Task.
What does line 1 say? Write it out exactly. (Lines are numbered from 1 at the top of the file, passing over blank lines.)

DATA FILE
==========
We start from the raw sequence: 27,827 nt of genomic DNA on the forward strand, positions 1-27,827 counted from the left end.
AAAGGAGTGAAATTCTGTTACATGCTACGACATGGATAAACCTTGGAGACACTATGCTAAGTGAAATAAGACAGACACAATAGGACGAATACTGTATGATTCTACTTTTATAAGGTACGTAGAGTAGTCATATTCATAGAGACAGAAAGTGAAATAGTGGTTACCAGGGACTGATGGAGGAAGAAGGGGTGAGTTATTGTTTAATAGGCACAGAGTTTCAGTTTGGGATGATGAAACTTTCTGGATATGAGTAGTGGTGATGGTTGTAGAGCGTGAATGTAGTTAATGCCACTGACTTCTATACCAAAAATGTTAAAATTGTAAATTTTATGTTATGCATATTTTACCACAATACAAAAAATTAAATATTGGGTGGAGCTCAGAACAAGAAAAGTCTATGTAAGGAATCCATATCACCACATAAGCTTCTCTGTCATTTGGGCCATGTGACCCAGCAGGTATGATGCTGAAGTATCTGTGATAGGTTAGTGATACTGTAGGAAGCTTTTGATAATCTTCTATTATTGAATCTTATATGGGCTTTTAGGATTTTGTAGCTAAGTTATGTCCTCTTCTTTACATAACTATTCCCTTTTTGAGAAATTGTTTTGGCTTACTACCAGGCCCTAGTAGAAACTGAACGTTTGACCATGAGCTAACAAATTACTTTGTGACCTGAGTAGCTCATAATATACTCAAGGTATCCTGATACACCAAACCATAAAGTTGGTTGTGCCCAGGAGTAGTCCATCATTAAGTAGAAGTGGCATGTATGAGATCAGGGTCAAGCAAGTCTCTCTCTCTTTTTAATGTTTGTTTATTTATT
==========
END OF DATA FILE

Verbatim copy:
We start from the raw sequence: 27,827 nt of genomic DNA on the forward strand, positions 1-27,827 counted from the left end.